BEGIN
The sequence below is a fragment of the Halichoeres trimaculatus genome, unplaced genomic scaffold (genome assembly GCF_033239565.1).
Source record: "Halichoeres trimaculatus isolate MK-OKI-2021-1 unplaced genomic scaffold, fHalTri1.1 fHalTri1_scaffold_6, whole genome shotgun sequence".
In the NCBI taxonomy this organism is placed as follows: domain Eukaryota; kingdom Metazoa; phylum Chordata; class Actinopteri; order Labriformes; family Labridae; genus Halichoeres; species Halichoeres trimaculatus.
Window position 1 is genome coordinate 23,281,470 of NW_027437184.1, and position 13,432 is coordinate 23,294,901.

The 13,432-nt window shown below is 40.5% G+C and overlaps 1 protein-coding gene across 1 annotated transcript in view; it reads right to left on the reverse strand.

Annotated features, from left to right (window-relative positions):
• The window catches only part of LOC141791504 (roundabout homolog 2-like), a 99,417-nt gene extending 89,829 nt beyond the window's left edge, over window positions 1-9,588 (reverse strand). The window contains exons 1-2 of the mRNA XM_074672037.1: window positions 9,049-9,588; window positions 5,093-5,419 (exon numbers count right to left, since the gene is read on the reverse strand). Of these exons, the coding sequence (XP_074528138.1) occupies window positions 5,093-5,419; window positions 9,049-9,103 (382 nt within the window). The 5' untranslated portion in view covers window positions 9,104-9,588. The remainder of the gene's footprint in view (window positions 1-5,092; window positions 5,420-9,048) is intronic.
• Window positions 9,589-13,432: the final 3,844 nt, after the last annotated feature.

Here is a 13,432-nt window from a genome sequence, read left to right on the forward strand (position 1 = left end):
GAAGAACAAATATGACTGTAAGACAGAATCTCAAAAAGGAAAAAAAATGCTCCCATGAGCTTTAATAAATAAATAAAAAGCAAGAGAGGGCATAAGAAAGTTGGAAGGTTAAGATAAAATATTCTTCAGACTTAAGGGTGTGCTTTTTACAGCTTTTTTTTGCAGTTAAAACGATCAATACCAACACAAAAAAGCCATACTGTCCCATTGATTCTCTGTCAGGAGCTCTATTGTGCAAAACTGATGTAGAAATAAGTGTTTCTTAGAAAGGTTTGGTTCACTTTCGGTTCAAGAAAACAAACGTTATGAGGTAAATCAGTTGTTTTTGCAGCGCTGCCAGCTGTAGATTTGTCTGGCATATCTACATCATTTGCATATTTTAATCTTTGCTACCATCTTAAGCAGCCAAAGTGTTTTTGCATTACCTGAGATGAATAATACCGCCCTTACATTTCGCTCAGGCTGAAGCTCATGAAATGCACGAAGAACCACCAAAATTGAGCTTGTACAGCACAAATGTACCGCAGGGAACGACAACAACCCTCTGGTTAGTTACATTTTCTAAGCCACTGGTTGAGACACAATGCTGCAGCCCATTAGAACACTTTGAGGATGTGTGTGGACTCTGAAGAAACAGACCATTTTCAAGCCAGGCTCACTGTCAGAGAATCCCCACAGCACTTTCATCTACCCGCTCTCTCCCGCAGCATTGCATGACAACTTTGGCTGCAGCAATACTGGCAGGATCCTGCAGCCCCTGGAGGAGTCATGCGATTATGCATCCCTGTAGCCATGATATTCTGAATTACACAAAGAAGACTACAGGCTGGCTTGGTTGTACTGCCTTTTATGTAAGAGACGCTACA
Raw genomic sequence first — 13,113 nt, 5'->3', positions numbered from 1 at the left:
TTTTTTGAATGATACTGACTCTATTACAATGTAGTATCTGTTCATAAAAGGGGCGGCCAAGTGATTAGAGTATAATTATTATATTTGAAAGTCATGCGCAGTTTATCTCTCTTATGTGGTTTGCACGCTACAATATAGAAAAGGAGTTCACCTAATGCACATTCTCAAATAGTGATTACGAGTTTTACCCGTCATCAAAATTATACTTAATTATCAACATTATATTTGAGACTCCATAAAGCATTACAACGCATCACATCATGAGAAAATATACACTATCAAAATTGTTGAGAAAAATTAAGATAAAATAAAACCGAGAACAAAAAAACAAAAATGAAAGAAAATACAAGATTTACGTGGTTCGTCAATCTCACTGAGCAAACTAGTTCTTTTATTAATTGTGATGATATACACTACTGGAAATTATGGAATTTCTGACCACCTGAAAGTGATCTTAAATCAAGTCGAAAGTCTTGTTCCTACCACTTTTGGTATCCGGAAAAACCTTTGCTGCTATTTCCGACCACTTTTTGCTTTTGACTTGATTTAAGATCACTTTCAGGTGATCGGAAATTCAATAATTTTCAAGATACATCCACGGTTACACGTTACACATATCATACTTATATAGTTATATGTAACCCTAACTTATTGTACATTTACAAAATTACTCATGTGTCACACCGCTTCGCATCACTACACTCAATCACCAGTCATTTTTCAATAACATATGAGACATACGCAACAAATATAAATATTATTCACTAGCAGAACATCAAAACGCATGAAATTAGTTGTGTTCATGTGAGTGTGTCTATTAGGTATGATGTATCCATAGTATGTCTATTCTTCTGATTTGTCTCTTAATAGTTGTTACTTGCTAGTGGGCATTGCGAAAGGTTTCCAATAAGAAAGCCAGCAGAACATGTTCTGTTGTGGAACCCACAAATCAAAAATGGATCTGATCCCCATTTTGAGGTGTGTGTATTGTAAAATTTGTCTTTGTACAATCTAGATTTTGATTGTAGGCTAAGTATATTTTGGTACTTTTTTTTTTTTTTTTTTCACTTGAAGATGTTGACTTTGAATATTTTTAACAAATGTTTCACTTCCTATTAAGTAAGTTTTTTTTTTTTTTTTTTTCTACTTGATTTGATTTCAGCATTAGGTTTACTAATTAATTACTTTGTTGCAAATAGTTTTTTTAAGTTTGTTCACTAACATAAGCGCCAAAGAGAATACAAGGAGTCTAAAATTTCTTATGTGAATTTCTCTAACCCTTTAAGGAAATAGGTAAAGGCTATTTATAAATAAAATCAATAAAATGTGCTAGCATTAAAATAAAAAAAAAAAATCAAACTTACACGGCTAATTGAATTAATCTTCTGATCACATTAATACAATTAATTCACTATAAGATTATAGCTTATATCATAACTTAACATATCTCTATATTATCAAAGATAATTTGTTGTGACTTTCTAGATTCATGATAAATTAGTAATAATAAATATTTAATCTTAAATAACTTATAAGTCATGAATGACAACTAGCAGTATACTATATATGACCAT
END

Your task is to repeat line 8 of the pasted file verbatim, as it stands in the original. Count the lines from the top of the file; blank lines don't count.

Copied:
• Window positions 9,589-13,432: the final 3,844 nt, after the last annotated feature.